Towards the end of 2019, Morrison started to ask his closest advisers about fallback options, including nuclear-propelled ones. They told him of the joyless history of Australian requests for nuclear propulsion and that the likelihood of getting the technology from the US or Britain was “very, very low”. And they warned him that Australia would need a civil nuclear industry. Without one, it couldn’t maintain the nuclear reactors that drive the boats. On March 19, 2020, two months after the Audit Office report, the prime minister took the first formal step towards exploring contingencies.
Secretly, he asked the secretary of the Defence Department, Greg Moriarty, for a discussion paper about all the options, including nuclear-propelled ones. He had the result within a fortnight.
The next month, Macron replaced the global chief executive of Naval Group, a step applauded in Canberra. The new boss, Pierre Eric Pommellet, was considered more amenable to Australia’s concerns. The prime minister felt encouraged that Macron was making an effort to get the deal back on track.
Morrison decided to take the next step regardless. In May, 2020, he asked Moriarty and the military co-leader of the Defence Department, Chief of the Defence Force, General Angus Campbell, to form a small, expert group to see whether it was feasible for Australia to acquire and operate nuclear-powered subs. The top-secret exercise was led by the Chief of Navy, Vice Admiral Michael Noonan.
It came back with the conclusion that it was potentially feasible, but on two conditions. One, it was only possible with the help of the US, Britain or both. This was the only way Australia could operate nuclear-powered subs without setting up a civil nuclear industry to support them.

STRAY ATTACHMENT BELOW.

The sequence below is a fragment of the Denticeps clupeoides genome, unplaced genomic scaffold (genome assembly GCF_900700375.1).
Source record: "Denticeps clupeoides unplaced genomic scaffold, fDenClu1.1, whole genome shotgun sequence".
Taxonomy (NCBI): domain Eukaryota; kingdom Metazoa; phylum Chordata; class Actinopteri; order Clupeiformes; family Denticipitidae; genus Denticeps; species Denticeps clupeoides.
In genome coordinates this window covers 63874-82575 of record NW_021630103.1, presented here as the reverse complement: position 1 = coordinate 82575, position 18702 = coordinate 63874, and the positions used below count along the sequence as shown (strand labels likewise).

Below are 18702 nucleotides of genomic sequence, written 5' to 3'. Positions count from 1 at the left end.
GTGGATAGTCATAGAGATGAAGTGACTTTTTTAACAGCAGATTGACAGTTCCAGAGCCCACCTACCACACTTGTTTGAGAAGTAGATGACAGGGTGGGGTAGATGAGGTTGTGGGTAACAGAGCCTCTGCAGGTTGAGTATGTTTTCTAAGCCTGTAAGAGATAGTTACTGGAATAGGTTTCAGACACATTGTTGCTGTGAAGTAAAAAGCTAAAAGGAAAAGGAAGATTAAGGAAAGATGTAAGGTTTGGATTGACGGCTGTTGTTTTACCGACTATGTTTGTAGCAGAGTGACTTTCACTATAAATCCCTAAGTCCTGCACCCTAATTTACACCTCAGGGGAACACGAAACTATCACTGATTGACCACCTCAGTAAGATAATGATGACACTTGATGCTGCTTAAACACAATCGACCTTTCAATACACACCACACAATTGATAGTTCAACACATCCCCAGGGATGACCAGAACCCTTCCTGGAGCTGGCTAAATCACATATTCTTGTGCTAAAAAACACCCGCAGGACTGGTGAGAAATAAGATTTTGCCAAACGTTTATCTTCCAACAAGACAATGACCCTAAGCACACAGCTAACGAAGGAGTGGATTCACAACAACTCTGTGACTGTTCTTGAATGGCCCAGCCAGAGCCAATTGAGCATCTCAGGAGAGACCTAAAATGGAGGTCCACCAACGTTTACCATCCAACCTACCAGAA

America and Britain use highly enriched, weapons-grade uranium to run their subs’ reactors. That means the reactors don’t need refuelling for the life of the boat itself, some 30 years.
Two, the same consideration ruled out the French nuclear-propelled sub, the big Barracudas Macron had launched so proudly, as an option. The French use low-enriched uranium, meaning their reactors need to be refuelled every decade or so in a lengthy process called full-cycle docking. This would keep the Australian fleet permanently dependent on Paris.
Moriarty’s opinion was that this would not be a sovereign Australian capability. Unless Australia started its own civil nuclear industry to refuel and maintain the reactors, something which Morrison would not countenance.
Tantalised, Morrison immediately asked Defence to contact the Pentagon to test its assumptions. Through a series of secure video conferences between the Pentagon and Defence’s headquarters on Russell Hill, the US Navy gave a guarded endorsement, summarised by an Australian official: “There’s nothing in your thinking that’s completely implausible”. But there was no enthusiasm from the Americans and certainly no commitment to help.
For the prime minister, this was a “game changer” nonetheless, as he’s described it to colleagues. The revelation: It was possible to have a nuclear-powered attack submarine, or SSN as navies call it, without needing to service the reactor.
To now, Morrison had briefed only two members of his cabinet, Linda Reynolds and the Foreign Affairs Minister, Marise Payne. But now that he envisaged raising the idea with the American president and British Prime Minister Boris Johnson, he decided to widen the circle.
When he briefed Treasurer Josh Frydenberg, he met an enthusiastic response. He remarked that the politics in the three capitals of Washington, London and Canberra seemed to be in alignment. “You could never do this deal with (the former leader of British Labour) Jeremy Corbyn,” said Frydenberg. “When a gate like this opens, you go through it.”